R is a statistical programming environment frequently used with to analyze and visualize datasets on LabKey Server. This topic describes how to install and configure R.
Set Up Steps:
Additional Steps for Linux/OSX:
Once an administrator has set up the R environment, your users can create R Reports
- On the R site, choose a CRAN mirror near you.
- Click Download R for the OS you are using (Linux, OSX, or Windows).
- Click the subcategory base.
- Download the installer using the link provided for your platform, for example Download R #.#.# for Windows.
- Install using the downloaded file.
- You don’t need to download the “contrib” folder on the Install site. It’s easy to obtain additional R packages individually from within R.
- Details of R installation/admin can be found here.
OS-Specific Instructions: Windows
- Windows. On Windows, install R in a directory whose path does not include a space character. The R FAQ warns to avoid spaces if you are building packages from sources.
OS-Specific Instructions: Linux
There are different distributions of R for different versions of Linux. Find and obtain the correct package for your version here, along with version specific instructions:
This example shows installation of version 4.0 on an Ubuntu machine
. This snippet uses "lsb_release -cs" to access which Ubuntu flavor you run ( one of "jammy", "focal", "bionic", ...):
# update indices
sudo apt update -qq
# install two helper packages we need
sudo apt install --no-install-recommends software-properties-common dirmngr
# add the signing key (by Michael Rutter) for these repos
# To verify key, run gpg --show-keys /etc/apt/trusted.gpg.d/cran_ubuntu_key.asc
# Fingerprint: E298A3A825C0D65DFD57CBB651716619E084DAB9
wget -qO- https://cloud.r-project.org/bin/linux/ubuntu/marutter_pubkey.asc | sudo tee -a /etc/apt/trusted.gpg.d/cran_ubuntu_key.asc
# add the R 4.0 repo from CRAN -- adjust 'focal' to 'groovy' or 'bionic' as needed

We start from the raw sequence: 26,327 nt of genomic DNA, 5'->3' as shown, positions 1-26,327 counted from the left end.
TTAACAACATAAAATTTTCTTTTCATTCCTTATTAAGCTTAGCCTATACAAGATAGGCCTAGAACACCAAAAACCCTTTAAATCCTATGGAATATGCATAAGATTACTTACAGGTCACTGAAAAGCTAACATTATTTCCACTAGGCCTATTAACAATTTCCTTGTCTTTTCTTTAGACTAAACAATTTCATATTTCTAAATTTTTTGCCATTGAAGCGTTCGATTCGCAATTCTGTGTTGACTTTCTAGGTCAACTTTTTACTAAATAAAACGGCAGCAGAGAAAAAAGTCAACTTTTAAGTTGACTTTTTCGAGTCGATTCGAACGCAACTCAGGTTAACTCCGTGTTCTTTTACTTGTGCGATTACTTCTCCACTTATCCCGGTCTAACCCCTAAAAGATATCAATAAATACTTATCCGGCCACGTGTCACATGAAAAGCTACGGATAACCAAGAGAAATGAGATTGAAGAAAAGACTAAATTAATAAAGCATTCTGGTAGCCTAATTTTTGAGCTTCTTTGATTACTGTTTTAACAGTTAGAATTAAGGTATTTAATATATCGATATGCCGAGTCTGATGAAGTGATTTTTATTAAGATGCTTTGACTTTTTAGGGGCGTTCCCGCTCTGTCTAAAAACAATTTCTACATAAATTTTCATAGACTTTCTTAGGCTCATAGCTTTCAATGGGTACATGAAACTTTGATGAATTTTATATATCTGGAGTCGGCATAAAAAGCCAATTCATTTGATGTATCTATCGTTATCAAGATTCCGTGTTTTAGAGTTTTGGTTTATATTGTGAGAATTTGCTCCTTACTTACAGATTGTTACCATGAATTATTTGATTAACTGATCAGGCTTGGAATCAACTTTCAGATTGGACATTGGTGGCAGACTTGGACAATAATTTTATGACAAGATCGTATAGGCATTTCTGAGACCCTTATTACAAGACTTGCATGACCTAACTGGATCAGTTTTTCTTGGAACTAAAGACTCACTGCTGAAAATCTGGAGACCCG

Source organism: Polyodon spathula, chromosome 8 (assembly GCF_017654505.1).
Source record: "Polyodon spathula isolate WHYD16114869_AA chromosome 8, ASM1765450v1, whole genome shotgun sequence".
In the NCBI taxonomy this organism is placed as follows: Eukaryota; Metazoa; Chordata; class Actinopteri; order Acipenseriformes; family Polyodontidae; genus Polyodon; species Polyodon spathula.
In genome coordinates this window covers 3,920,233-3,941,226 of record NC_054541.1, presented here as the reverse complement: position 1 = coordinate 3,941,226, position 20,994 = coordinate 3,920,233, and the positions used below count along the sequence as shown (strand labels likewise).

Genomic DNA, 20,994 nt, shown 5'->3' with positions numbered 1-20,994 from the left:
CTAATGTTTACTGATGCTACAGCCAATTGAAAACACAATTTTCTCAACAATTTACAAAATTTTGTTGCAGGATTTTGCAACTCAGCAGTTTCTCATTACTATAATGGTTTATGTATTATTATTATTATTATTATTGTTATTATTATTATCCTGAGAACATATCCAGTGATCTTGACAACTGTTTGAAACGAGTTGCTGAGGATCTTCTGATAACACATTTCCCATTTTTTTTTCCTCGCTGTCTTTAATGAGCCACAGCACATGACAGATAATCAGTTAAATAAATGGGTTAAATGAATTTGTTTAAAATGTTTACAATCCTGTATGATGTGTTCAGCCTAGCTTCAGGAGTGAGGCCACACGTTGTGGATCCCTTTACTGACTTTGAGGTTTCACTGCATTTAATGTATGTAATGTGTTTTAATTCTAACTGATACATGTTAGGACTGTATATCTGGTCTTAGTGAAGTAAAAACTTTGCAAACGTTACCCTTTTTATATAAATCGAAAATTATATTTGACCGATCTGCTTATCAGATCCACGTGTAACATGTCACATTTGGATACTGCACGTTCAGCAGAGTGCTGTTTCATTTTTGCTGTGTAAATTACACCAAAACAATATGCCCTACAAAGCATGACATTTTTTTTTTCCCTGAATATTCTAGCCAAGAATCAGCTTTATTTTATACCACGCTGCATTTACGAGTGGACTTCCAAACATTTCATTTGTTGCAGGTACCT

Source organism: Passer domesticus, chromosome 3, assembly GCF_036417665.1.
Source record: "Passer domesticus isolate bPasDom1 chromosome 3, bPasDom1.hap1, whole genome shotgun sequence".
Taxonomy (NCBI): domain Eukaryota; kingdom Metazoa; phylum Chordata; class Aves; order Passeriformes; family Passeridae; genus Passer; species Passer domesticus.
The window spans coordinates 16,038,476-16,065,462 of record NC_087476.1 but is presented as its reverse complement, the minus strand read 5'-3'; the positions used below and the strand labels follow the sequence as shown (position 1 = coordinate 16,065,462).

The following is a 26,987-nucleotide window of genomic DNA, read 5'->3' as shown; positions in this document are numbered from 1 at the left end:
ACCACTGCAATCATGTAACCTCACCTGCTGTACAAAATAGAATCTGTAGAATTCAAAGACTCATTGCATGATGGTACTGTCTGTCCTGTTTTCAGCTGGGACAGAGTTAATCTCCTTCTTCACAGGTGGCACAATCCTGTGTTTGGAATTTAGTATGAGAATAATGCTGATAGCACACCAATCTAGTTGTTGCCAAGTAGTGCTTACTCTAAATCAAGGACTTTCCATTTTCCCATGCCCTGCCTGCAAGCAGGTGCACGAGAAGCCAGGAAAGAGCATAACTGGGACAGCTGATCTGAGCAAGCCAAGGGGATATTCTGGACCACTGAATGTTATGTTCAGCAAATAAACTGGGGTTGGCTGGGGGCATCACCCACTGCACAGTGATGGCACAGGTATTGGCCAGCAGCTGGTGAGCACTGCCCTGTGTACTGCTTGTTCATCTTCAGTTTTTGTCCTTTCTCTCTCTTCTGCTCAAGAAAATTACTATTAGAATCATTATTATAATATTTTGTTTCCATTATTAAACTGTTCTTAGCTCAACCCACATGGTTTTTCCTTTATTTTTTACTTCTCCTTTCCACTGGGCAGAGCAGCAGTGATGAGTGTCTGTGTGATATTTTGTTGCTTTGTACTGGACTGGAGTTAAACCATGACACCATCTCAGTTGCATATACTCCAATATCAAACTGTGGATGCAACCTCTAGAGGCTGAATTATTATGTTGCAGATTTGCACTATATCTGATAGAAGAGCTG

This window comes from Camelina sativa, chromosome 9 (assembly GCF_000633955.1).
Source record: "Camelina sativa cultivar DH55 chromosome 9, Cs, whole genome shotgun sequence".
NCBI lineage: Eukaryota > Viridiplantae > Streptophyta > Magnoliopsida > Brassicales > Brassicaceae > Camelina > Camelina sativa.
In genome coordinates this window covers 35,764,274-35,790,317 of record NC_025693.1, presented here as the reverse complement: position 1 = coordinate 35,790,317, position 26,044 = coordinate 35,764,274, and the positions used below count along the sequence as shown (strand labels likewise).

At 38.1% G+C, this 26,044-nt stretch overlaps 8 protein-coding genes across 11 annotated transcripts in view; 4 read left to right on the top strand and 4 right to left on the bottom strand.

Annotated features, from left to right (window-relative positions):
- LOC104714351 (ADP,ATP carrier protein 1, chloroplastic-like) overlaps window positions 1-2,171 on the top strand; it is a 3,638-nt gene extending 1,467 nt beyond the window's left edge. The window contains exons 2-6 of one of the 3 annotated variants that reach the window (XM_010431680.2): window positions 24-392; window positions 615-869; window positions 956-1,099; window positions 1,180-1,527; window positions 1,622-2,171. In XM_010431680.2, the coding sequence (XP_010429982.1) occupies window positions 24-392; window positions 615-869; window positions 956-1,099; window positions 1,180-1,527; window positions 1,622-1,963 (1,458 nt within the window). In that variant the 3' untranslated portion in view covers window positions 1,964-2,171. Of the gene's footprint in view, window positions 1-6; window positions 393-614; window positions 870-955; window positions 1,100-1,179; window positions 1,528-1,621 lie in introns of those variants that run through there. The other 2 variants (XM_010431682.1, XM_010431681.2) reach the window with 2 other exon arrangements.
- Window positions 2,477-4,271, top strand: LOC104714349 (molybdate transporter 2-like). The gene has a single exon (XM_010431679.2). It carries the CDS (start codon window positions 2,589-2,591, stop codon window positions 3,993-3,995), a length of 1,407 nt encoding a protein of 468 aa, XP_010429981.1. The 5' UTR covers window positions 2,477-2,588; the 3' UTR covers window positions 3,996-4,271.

sudo add-apt-repository "deb https://cloud.r-project.org/bin/linux/ubuntu $(lsb_release -cs)-cran40/"
Additional Notes for Linux
- These instructions install R under /usr/local (with the executable installed at /usr/local/bin/R)
- Support for the X11 device (including png() and jpeg()) is compiled in R by default.
- In order to use the X11, png and jpeg devices, an Xdisplay must be available.
- Continue with this topic until you can test the graphical rendering of jpg() and/or png() in the R View Builder.
- Additional information is below.
Configure LabKey Server to Work with R
Configure Authentication and PermissionsAuthentication.
If you wish to modify a password-protected LabKey Server database through the Rlabkey macros
, you will need to set up authentication. See: Create a netrc file
Refer to Configure Permissions
for information on how to adjust the permissions necessary to create and edit R Views. Note that only users who have the "Editor" role (or higher) plus
either one of the developer roles "Platform Developer" or "Trusted Analyst" can create and edit R reports. Learn more here: Developer Roles
Scripts are executed in batch mode, so a new instance of R is started up each time a script is executed. The instance of R is run using the same privileges as the LabKey Server, so care must be taken to ensure that security settings (see above) are set accordingly. Packages must be re-loaded at the start of every script because each script is run in a new instance of R.